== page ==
Google's Dirty Little Android Secrets Leaked
Google apparently has a different definition of "open source" than the rest of the open source community. Its Android operating system, used in most of the world's smartphones, is made available to manufacturers with a number of strings attached. It's all about the apps. In order to include Google Search, for example, a manufacturer must place a bunch of other Google products on the phone.
The Android operating system, which Google touts as open, isn't.
Google imposes strict restrictions on smartphone manufacturers and app developers in its Android mobile application distribution agreement, or MADA, according to excerpts of documents revealed by Ben Edelman, an associate professor at the Harvard Business School.
The information was obtained from two MADAs -- one with HTC and one with Samsung -- that were admitted in open court in Oracle's lawsuit against Google over Java.
"Under pressure, Google may well have to lift these restrictions, letting competitors get a better chance to offer their apps and services," Edelman, who states up front that he's a consultant to some of Google's competitors, told LinuxInsider.
Google did not respond to our request to comment for this story.
The MADAs' Restrictions
In sum, smartphone manufacturers must agree to install all apps Google specifies, with the prominence Google requires, including setting those apps as a default per the company's instructions, if they want to get key mobile apps including Google Search, Maps and YouTube, Edelman said.
It's an all-or-nothing proposition -- installing one Google app means having to install them all. Since smartphone manufacturers need Google Play and YouTube, they must accept Google Search, Maps, Network Location Provider and other apps, regardless of whether they prefer alternatives.
The Google Search and Google Play icons must be placed at least on the panel immediately adjacent to the default home screen, and phone manufacturers must set Google Search as the default search provider for all Web search access points.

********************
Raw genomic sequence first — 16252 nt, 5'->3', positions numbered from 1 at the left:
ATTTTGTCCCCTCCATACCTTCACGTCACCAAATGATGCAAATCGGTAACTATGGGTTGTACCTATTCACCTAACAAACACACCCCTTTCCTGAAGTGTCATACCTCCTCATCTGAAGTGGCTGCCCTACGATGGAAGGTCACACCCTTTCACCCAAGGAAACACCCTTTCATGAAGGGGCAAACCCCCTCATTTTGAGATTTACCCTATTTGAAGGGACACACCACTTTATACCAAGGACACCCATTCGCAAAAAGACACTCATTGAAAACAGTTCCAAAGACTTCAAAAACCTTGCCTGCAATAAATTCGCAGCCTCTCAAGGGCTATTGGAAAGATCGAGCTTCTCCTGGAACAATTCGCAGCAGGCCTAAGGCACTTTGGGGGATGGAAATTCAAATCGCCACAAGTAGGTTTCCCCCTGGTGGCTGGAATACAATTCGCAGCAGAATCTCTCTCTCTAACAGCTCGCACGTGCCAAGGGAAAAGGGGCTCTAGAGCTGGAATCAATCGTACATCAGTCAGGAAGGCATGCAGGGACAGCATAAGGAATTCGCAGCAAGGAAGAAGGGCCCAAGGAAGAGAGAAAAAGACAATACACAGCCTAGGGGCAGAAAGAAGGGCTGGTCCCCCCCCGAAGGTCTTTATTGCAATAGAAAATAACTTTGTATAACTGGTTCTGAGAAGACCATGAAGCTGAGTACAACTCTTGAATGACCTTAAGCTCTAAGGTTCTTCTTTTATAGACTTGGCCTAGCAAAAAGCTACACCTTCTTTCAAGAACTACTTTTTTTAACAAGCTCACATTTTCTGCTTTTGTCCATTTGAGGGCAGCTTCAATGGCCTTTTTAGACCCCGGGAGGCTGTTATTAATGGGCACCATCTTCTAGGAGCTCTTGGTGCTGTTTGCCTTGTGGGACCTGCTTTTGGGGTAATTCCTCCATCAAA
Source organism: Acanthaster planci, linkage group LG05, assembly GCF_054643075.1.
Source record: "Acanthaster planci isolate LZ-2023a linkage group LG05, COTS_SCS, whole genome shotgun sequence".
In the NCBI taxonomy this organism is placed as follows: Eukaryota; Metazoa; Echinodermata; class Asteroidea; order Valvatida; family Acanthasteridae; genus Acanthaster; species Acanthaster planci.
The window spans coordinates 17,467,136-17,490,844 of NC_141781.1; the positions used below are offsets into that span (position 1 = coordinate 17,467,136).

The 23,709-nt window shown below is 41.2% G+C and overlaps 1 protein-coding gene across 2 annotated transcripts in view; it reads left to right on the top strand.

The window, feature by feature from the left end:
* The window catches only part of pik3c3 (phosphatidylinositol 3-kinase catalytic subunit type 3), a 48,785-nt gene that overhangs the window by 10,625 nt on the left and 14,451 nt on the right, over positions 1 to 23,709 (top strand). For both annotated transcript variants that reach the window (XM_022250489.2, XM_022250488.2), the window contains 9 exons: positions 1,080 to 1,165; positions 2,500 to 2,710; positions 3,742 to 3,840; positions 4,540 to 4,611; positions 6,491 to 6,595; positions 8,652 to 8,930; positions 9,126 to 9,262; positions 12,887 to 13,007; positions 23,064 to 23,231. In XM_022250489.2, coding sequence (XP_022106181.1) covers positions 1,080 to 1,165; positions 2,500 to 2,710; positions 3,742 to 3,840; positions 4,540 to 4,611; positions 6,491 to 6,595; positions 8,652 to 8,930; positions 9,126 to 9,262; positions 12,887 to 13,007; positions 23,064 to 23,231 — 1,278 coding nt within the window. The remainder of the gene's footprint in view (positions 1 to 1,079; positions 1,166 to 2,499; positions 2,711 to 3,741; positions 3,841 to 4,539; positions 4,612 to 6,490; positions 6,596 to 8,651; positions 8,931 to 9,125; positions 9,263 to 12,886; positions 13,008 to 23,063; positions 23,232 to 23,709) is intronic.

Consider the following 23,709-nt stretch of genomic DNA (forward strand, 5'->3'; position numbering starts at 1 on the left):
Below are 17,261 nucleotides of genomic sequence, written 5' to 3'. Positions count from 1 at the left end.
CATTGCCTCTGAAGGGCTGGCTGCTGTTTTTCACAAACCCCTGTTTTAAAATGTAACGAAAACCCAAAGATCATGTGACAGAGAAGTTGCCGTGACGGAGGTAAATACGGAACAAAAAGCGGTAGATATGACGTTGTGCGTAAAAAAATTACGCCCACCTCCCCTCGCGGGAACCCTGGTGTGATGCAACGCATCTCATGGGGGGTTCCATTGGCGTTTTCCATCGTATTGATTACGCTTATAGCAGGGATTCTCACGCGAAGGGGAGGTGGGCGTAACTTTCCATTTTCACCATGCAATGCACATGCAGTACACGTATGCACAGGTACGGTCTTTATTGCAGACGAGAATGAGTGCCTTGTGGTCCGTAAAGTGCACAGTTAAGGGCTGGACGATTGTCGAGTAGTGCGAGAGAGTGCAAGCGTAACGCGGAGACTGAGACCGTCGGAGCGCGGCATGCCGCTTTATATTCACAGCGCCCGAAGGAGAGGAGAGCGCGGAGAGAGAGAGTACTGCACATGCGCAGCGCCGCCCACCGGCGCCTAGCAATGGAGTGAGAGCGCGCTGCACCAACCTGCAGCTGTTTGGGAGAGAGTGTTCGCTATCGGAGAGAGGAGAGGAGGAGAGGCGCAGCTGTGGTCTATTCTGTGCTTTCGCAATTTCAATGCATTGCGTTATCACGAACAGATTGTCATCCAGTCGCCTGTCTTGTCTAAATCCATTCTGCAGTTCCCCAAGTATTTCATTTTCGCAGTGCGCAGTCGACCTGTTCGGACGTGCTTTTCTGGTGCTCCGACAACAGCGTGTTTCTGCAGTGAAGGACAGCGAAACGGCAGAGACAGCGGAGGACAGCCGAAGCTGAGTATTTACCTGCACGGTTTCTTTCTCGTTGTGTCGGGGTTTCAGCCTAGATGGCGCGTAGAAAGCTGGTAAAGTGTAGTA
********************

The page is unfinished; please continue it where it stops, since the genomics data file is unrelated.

All other Google applications must be placed no more than one level below the phone's top level.
Google's Network Location Provider must be preloaded as the default.
Stifling the Opposition
These provisions restrict competition, Edelman charged.
Smartphone manufacturers can install third-party search, map or email apps in addition to the Google apps they must include, Edelman said. However, multiple apps are duplicative, confusing to users, and a drain on device batteries.
Further, manufacturers cannot install third-party apps in exchange for a subsidy that would lower the cost of the device.
Competitors are likely to be less willing to pay for preinstallation of their apps because Google apps must be the default, and its search and app store apps must be placed prominently.
"Google enjoys a position of dominance in the market for mobile phone operating systems," Edelman said. Android and Windows Phone "are the only commercially viable options" for smartphone manufacturers.
Android's position "is tenfold larger," Edelman continued. "Antitrust law applies higher standards for companies in this position."
The Possible MADA Backlash
It's possible that the revelations might spark the interest of antitrust regulators and a negative reaction from the open source community, Edelman said.
The disclosures "will upset developers," said Nick Spencer, a senior director of research at ABI Research.
"They are quite religious about open source stuff, and they're quite annoyed about Apple not having a transparent certification program to get on the App Store, and this is not dissimilar to that," he told LinuxInsider.
"Another possibility is further investigation by the Senate Antitrust Committee; one imagines they might be disappointed to learn that [Google CEO Eric] Schmidt's response was less than forthright," Edelman suggested.
He was referring to a September 2011 committee hearing, where Schmidt reportedly said Google did not demand that smartphone manufacturers make it the default search engine as a condition of using the Android OS.
Storm in a Teacup?
"It is no secret that Google has always intended to monetize Android with back-end services," Al Hilwa, a program director at IDC, told LinuxInsider. "I really am not sure why everyone is shocked, shocked at this."
With the MADA restrictions, Google is "trying to keep control," surmised ABI's Spencer. "They've seen all this fragmentation and are very worried about forked versions coming out of China and India -- these forks constituted 25 percent of Android sales."